Music Review: Lana Del Rey enters new era with experimental album

Anabel Martinez
Managing Editor

As melancholic as Lana Del Rey’s music always is, her newest album “Did You Know That There’s a Tunnel Under Ocean Boulevard?”, released in March, is the most emotional and personal to date. 

Being a poet, Del Rey’s lyrics have always been beautifully profound, but this album hits emotion in a different way. At first glance at the album with the song “A&W” released as a single, I was left guessing even more about what the rest of the album would entail. The first time I listened to it, “A&W” sounded like two songs unrightfully mashed into one, but now it is one of my favorite songs on the album and a genius, underrated song with lyrics that made me stop in my tracks.

Being sexualized and shamed throughout her life, she takes charge of the label “American whore” in “A&W.” The first half of the seven-minute long song feels dedicated to her younger self, reflecting on her innocence and that being taken away by abuse. She repeats, “This is the experience of being an American whore” before transitioning into a contrasting hip-pop beat with references to an old 60s song in what feels like a representation of her current, mature self.

This theme follows throughout the rest of the album, embracing sexuality and innocence all in one in what feels like a hug to her past self and a kiss to Del Rey’s new era. 

This new album lies heavily on piano melodies, giving a softer sound than some of Del Rey’s previous work. “Paris, Texas” touches on the idea of tiptoeing around in places where one does not feel they belong. Lyrics about struggling to find a place to call home dances on high piano notes with a sample of “I Wanted to Leave,” a piano instrumental by SMYL.

It is difficult to choose a favorite song on this album, but “Let the Light In” might be a close one. It is a sweet ballad that encapsulates what Del Rey’s music makes us daydream all about – love. In albums like “Born to Die” and “Ultraviolence,” love is often associated with lust and toxicity, but “Let the Light In” perfectly tells the story of pure, innocent love between two people who have finally found peace in each other.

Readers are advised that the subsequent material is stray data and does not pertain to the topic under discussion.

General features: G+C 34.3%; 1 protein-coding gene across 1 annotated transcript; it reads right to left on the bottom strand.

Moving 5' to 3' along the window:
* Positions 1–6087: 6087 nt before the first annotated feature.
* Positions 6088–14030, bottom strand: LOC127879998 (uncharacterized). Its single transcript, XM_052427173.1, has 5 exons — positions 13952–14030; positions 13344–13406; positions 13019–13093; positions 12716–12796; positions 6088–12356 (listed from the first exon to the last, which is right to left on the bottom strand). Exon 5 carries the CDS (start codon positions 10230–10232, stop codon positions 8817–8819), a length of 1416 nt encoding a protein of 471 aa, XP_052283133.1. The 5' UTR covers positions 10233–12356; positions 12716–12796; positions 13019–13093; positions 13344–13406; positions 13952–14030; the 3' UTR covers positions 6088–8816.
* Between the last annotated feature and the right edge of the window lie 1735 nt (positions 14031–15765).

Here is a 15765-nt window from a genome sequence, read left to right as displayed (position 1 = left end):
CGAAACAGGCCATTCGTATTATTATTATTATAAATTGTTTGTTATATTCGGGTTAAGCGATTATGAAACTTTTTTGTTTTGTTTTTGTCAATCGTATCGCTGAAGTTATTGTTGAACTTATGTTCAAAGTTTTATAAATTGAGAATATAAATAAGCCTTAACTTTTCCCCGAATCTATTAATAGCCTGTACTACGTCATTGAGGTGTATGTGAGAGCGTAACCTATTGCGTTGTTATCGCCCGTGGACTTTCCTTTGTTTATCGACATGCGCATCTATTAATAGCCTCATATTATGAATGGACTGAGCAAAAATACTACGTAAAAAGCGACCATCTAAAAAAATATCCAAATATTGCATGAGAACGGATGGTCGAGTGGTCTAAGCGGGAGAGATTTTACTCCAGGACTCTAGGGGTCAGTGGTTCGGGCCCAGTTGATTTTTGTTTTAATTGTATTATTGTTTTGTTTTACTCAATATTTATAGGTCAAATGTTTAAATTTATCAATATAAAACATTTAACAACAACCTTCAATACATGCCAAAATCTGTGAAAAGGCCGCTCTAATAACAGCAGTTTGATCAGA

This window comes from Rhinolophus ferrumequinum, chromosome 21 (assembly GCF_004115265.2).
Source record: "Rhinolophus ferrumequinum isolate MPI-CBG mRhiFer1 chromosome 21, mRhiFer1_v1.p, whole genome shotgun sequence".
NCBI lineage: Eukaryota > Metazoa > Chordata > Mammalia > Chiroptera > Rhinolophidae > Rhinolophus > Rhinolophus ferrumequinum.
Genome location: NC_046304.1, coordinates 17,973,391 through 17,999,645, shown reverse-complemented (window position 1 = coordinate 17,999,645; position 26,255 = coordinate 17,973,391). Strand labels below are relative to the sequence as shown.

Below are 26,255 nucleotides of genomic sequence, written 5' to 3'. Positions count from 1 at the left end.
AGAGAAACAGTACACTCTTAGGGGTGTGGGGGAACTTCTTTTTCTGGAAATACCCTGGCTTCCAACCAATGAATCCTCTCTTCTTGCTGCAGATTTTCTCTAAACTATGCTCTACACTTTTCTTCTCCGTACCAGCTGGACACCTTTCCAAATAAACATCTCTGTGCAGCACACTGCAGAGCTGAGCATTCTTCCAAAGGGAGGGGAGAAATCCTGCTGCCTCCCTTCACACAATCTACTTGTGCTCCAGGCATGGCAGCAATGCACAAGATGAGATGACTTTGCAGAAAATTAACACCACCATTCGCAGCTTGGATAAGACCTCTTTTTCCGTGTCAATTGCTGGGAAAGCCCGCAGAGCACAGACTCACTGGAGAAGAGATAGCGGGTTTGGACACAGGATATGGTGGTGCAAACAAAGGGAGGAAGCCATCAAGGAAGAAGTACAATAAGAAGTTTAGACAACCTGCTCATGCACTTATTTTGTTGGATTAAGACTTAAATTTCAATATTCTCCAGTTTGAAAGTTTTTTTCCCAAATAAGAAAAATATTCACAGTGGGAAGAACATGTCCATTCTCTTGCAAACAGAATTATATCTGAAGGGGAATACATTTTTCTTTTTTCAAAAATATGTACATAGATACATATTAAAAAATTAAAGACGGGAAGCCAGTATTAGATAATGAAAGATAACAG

However, it would not be a Lana Del Rey album if she did not bring back her “Ultraviolence” persona at some point, which she delivered in the second to last song of the album. In “Peppers,” featuring Tommy Genesis, she dives deep into her signature lyrics about a boyfriend of hers, late night drives and living carefree. 

Del Rey is the queen of references and samples, and she never fails to reinvent them in a genius way. Something interesting about the album is that she even references her own previous songs, again feeling like an ode to younger versions of herself.

In “Taco Truck x VB,” she reimagines her song “Venice Bitch” from the album “Norman F****** Rockwell!” with a hip-pop track behind it, an element she has been experimenting with in her latest albums.

“Did You Know That There’s a Tunnel Under Ocean Boulevard?” has allowed Del Rey to find her new sound and settle into a new version of herself. In this experimental and vulnerable album, she proved that she is an ever-evolving artist and I can only wait for more music from her to come.

Anabel Martinez can be reached at anabel.martinez2@laverne.edu

Anabel Martinez is a senior digital media major with a concentration in film and television, and a journalism minor. She serves as the managing editor overseeing all of the Campus Times sections and was previously editor-in-chief in Spring 2022.

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